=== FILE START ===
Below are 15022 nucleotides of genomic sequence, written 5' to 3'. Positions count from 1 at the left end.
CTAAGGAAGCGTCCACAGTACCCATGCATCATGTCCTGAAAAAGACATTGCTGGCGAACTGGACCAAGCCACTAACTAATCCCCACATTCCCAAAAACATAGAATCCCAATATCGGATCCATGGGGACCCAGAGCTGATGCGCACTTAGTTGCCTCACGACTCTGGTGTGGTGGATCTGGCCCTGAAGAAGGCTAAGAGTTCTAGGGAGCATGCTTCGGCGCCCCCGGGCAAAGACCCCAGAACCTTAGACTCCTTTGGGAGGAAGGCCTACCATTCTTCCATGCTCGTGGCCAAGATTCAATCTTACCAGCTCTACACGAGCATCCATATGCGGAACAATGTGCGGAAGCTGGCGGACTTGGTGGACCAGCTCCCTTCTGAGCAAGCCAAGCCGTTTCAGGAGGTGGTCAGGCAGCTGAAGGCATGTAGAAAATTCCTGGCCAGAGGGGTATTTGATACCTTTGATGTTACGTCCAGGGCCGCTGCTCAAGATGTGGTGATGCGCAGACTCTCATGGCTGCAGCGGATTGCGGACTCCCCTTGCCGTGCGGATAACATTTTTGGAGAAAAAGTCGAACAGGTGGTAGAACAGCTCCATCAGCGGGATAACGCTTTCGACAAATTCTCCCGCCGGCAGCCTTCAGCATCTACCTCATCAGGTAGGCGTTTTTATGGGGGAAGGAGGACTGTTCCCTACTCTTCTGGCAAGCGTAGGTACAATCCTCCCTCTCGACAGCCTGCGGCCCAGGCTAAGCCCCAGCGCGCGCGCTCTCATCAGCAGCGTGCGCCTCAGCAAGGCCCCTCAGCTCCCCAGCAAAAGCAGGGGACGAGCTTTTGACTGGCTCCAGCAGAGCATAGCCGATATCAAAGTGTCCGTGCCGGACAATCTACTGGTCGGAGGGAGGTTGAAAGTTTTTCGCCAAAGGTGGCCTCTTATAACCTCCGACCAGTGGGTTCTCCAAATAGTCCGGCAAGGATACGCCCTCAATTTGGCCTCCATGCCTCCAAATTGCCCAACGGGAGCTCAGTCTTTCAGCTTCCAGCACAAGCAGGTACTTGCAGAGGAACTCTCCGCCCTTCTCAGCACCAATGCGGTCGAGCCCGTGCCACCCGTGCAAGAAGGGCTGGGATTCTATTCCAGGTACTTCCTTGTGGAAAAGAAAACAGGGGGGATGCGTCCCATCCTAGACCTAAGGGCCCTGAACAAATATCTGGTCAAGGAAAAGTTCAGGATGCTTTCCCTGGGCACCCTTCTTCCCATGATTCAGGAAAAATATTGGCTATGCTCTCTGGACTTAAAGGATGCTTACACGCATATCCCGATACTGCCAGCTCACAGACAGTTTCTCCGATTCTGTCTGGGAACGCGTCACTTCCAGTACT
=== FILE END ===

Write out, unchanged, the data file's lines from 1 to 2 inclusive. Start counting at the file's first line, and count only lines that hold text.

Below are 15022 nucleotides of genomic sequence, written 5' to 3'. Positions count from 1 at the left end.
CTAAGGAAGCGTCCACAGTACCCATGCATCATGTCCTGAAAAAGACATTGCTGGCGAACTGGACCAAGCCACTAACTAATCCCCACATTCCCAAAAACATAGAATCCCAATATCGGATCCATGGGGACCCAGAGCTGATGCGCACTTAGTTGCCTCACGACTCTGGTGTGGTGGATCTGGCCCTGAAGAAGGCTAAGAGTTCTAGGGAGCATGCTTCGGCGCCCCCGGGCAAAGACCCCAGAACCTTAGACTCCTTTGGGAGGAAGGCCTACCATTCTTCCATGCTCGTGGCCAAGATTCAATCTTACCAGCTCTACACGAGCATCCATATGCGGAACAATGTGCGGAAGCTGGCGGACTTGGTGGACCAGCTCCCTTCTGAGCAAGCCAAGCCGTTTCAGGAGGTGGTCAGGCAGCTGAAGGCATGTAGAAAATTCCTGGCCAGAGGGGTATTTGATACCTTTGATGTTACGTCCAGGGCCGCTGCTCAAGATGTGGTGATGCGCAGACTCTCATGGCTGCAGCGGATTGCGGACTCCCCTTGCCGTGCGGATAACATTTTTGGAGAAAAAGTCGAACAGGTGGTAGAACAGCTCCATCAGCGGGATAACGCTTTCGACAAATTCTCCCGCCGGCAGCCTTCAGCATCTACCTCATCAGGTAGGCGTTTTTATGGGGGAAGGAGGACTGTTCCCTACTCTTCTGGCAAGCGTAGGTACAATCCTCCCTCTCGACAGCCTGCGGCCCAGGCTAAGCCCCAGCGCGCGCGCTCTCATCAGCAGCGTGCGCCTCAGCAAGGCCCCTCAGCTCCCCAGCAAAAGCAGGGGACGAGCTTTTGACTGGCTCCAGCAGAGCATAGCCGATATCAAAGTGTCCGTGCCGGACAATCTACTGGTCGGAGGGAGGTTGAAAGTTTTTCGCCAAAGGTGGCCTCTTATAACCTCCGACCAGTGGGTTCTCCAAATAGTCCGGCAAGGATACGCCCTCAATTTGGCCTCCATGCCTCCAAATTGCCCAACGGGAGCTCAGTCTTTCAGCTTCCAGCACAAGCAGGTACTTGCAGAGGAACTCTCCGCCCTTCTCAGCACCAATGCGGTCGAGCCCGTGCCACCCGTGCAAGAAGGGCTGGGATTCTATTCCAGGTACTTCCTTGTGGAAAAGAAAACAGGGGGGATGCGTCCCATCCTAGACCTAAGGGCCCTGAACAAATATCTGGTCAAGGAAAAGTTCAGGATGCTTTCCCTGGGCACCCTTCTTCCCATGATTCAGGAAAAATATTGGCTATGCTCTCTGGACTTAAAGGATGCTTACACGCATATCCCGATACTGCCAGCTCACAGACAGTTTCTCCGATTCTGTCTGGGAACGCGTCACTTCCAGTACT